Emerging from the Social Security office, Lisa bent to strap down her new daughter’s car seat, setting a file of papers atop the roof. She then drove on into Glenwood Springs to run errands, parked, and glanced around for the file. She looked again, in dawning horror, and gunned it back to Social Security.A piece of white paper fluttered beside the highway. Blowing and twirling in the dust were the documents she had vigilantly protected for the past month: tiny Sunni’s adoption records from Cambodia, her immigration papers and her passport.Lisa ran in frantic, widening circles, her track background serving her well. As her distances increased, and she worried about being able to see the baby, she spotted a circle of older women, Spanish-speaking, in a backyard, and begged a baby handoff.She found every paper except for the passport. Two days later that was turned in, imprinted with a tire tread, to the police station.Years ago, participating in a photo shoot, I gradually noticed the fretting of a makeup artist searching for her sunglasses.Finally, a model, Michael, smiled and said, “Christine, I see your sunglasses. They’re in a place where you should never put anything.”That is, of course, your vehicle roof. I have known people who lost sunglasses, prescription glasses, hats and wallets from car tops. In Moab, I stopped at the sight of a bike glove on the road, and a mile later picked up the other. My own roof problem is a variation: I heave our trash onto it, vow this time to remember to stop at the end of the driveway, and then, on the roadway, again hear a dread whoosh. My husband once drove to Glenwood and back with a bag of dirty diapers on his truck.A friend, Katie, bought a latte and drove off, looking around for it just as she slowed for a stop sign. She heard a clunk, and watched brown pour down her windshield.”All I could think of to do,” she said ruefully, “was turn on the windshield wipers.”Nor is a rack proof against loss.Another friend, Eric, says, “I lost a whole rack of cross-country skis once. Then I drove over them.”Lynn once put $1,500 into repairs on her road bike, loaded it onto her roof, told herself not to drive into the garage, and then did, with a great crash. Her bike lay in the driveway behind her, curled like a noodle.Recently two families drove to Castle Valley for a river day. On the way home, Kim, ahead, phoned Jim, to ask, “Have you seen a boat?” A subsequent day of phone calls finally located the lost kayak, waiting claim, at a Seventh Day Adventist Church in Castle Valley.Another friend set a camera on the back bumper of a car. Never put anything on a bumper, either, while we’re at it.Or, perhaps, tie anything to one.George, a friend of my parents, was always safety-conscious, and one day, cleaning his gutters, tied a rope to the bumper of his wife’s car, tossed it over the apex of the roof, and attached it to his waist.But his wife decided to go somewhere. She came out, climbed into her car, shifted gears, and moved slowly forward. George was hauled directly upward. Fortunately for him, she did what I probably wouldn’t have, which was to glance in her rearview mirror, notice something issuing off the back of her car, and stop.Last week my friend Joanne left home late, sped along the highway, and arrived at our office only to find her coffee mug miraculously still atop her car. The same thing has happened with her wallet. Twice. She must have one level roof.”Several people have told me, ‘Never put anything on your car,'” Joanne says shamefacedly. “But it’s a multitasking world, and that ledge is too convenient.”Alison Osius lives in Carbondale and can be reached at firstname.lastname@example.org.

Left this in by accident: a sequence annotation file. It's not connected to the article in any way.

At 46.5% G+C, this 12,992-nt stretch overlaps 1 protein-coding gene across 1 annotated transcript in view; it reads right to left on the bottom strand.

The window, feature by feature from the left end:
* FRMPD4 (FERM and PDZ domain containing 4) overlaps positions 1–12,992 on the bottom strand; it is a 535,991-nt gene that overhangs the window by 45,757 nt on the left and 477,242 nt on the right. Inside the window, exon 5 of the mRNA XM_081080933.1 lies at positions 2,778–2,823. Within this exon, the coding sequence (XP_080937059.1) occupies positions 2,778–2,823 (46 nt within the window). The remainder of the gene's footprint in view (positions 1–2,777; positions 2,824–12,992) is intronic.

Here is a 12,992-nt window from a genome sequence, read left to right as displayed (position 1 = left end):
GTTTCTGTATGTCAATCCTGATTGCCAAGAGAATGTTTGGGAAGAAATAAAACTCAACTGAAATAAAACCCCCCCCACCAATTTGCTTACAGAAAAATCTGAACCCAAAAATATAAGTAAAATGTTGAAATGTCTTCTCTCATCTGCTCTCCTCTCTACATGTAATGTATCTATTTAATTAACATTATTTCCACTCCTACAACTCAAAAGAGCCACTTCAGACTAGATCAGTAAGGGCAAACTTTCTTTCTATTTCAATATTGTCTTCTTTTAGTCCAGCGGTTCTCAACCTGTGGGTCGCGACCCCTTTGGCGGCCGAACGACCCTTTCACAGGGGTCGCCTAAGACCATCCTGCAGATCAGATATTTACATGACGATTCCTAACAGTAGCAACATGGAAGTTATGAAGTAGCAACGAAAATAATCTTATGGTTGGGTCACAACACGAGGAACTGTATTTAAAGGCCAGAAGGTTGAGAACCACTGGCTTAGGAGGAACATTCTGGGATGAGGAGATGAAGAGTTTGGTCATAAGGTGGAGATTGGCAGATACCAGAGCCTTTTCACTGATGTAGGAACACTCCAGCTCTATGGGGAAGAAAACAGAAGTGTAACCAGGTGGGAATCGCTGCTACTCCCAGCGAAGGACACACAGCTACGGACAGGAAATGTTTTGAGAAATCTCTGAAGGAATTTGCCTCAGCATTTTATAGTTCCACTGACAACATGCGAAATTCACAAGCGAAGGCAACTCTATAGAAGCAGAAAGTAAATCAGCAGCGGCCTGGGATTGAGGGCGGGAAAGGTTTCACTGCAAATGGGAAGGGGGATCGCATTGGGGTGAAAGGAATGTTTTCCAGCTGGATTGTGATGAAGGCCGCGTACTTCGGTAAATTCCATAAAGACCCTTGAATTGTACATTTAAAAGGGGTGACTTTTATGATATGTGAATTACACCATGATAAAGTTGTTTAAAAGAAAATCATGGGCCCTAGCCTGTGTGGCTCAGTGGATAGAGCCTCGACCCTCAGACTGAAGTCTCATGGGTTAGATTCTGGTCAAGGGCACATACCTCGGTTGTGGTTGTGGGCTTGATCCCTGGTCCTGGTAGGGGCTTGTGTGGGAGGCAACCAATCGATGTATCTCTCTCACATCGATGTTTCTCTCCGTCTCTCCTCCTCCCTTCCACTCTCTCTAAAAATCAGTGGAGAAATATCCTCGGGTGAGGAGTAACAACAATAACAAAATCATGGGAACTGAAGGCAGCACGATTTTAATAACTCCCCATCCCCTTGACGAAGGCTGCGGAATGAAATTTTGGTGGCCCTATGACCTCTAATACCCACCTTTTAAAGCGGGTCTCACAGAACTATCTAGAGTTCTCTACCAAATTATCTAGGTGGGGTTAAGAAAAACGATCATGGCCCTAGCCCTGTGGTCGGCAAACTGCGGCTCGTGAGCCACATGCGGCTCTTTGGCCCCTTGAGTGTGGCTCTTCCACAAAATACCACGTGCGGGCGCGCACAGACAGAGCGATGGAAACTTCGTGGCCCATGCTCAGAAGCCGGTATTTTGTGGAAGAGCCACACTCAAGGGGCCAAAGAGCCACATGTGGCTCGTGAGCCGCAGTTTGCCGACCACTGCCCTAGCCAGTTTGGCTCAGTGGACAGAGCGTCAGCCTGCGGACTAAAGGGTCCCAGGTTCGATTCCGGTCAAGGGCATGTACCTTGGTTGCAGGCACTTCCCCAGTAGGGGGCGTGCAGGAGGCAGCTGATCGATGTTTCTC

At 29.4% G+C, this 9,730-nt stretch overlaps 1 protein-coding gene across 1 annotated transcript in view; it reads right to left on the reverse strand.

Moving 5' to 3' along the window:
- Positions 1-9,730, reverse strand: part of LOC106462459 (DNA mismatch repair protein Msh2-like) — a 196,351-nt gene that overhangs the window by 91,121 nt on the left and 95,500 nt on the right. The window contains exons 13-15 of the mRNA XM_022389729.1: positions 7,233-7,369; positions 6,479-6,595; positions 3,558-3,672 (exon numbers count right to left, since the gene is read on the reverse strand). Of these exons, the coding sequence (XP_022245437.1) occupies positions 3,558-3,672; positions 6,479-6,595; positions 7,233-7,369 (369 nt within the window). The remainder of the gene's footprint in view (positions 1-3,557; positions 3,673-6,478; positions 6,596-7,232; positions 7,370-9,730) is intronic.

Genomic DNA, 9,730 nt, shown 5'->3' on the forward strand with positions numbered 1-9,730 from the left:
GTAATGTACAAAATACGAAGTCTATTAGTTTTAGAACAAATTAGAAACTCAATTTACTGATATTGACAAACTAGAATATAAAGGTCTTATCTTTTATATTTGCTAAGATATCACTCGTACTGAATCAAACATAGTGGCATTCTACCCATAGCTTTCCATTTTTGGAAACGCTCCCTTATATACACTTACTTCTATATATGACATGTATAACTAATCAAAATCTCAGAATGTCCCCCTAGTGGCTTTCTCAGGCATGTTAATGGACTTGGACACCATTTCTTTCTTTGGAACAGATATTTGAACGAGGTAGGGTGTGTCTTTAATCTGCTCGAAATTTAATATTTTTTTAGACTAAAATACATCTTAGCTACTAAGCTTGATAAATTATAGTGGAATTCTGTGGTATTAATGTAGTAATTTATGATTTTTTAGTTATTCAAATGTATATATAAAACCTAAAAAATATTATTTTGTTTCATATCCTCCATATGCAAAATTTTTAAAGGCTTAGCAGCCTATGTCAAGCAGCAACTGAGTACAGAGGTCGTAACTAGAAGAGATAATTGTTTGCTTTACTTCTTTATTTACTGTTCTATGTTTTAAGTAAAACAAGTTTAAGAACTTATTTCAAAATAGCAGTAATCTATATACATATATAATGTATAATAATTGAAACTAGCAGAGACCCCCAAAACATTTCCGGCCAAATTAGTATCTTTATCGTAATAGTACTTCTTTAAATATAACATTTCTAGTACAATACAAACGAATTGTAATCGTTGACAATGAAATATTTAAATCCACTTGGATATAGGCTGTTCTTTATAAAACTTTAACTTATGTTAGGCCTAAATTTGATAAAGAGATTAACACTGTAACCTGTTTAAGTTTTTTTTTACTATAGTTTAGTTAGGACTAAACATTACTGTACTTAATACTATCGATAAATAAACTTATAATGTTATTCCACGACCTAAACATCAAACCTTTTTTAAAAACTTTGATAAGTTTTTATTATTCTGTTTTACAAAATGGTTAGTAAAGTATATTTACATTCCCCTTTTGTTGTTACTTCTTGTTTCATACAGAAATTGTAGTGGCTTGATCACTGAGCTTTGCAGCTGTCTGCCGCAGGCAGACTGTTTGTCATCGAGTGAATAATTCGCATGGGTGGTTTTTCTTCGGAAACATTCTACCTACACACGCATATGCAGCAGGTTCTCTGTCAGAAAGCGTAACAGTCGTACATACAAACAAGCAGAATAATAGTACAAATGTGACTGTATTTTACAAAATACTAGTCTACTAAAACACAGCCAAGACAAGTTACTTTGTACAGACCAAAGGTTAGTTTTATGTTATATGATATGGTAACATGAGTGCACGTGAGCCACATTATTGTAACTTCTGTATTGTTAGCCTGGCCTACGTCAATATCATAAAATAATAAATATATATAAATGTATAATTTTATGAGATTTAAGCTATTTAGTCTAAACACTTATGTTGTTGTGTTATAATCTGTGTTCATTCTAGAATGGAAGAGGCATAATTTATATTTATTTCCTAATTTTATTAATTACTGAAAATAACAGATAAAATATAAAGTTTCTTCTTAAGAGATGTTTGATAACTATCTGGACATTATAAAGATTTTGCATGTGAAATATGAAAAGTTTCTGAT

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Economics may seem complex, but it’s actually common sense, which explains why politicians have difficulty considering the economic effects of their legislation.